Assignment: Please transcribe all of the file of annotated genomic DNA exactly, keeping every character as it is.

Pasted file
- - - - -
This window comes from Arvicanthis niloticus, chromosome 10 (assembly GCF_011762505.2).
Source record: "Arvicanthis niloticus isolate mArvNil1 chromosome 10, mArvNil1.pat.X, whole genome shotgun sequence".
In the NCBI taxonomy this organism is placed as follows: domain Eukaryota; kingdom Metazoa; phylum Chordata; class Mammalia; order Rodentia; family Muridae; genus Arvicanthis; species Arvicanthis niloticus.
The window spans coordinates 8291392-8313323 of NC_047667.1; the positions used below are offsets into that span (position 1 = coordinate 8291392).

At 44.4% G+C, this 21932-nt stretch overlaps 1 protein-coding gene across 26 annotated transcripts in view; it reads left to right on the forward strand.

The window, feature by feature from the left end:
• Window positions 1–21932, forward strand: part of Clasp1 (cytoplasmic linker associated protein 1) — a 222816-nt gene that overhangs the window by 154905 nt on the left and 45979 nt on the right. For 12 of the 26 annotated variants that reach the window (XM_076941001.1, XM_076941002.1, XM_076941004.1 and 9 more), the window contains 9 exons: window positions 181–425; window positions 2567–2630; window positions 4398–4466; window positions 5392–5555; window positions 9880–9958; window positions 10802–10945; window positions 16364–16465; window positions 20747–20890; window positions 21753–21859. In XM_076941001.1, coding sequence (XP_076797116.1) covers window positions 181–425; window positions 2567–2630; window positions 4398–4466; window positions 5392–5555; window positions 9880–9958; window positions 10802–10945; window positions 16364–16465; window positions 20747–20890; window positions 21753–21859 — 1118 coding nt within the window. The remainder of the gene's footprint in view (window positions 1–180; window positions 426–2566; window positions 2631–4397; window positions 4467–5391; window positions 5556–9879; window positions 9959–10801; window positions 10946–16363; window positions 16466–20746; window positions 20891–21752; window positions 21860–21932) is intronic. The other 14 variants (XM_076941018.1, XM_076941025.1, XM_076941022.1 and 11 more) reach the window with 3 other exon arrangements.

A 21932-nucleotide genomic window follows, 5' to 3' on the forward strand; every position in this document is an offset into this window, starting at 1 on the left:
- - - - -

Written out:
This window comes from Arvicanthis niloticus, chromosome 10 (assembly GCF_011762505.2).
Source record: "Arvicanthis niloticus isolate mArvNil1 chromosome 10, mArvNil1.pat.X, whole genome shotgun sequence".
In the NCBI taxonomy this organism is placed as follows: domain Eukaryota; kingdom Metazoa; phylum Chordata; class Mammalia; order Rodentia; family Muridae; genus Arvicanthis; species Arvicanthis niloticus.
The window spans coordinates 8291392-8313323 of NC_047667.1; the positions used below are offsets into that span (position 1 = coordinate 8291392).

At 44.4% G+C, this 21932-nt stretch overlaps 1 protein-coding gene across 26 annotated transcripts in view; it reads left to right on the forward strand.

The window, feature by feature from the left end:
• Window positions 1–21932, forward strand: part of Clasp1 (cytoplasmic linker associated protein 1) — a 222816-nt gene that overhangs the window by 154905 nt on the left and 45979 nt on the right. For 12 of the 26 annotated variants that reach the window (XM_076941001.1, XM_076941002.1, XM_076941004.1 and 9 more), the window contains 9 exons: window positions 181–425; window positions 2567–2630; window positions 4398–4466; window positions 5392–5555; window positions 9880–9958; window positions 10802–10945; window positions 16364–16465; window positions 20747–20890; window positions 21753–21859. In XM_076941001.1, coding sequence (XP_076797116.1) covers window positions 181–425; window positions 2567–2630; window positions 4398–4466; window positions 5392–5555; window positions 9880–9958; window positions 10802–10945; window positions 16364–16465; window positions 20747–20890; window positions 21753–21859 — 1118 coding nt within the window. The remainder of the gene's footprint in view (window positions 1–180; window positions 426–2566; window positions 2631–4397; window positions 4467–5391; window positions 5556–9879; window positions 9959–10801; window positions 10946–16363; window positions 16466–20746; window positions 20891–21752; window positions 21860–21932) is intronic. The other 14 variants (XM_076941018.1, XM_076941025.1, XM_076941022.1 and 11 more) reach the window with 3 other exon arrangements.

A 21932-nucleotide genomic window follows, 5' to 3' on the forward strand; every position in this document is an offset into this window, starting at 1 on the left: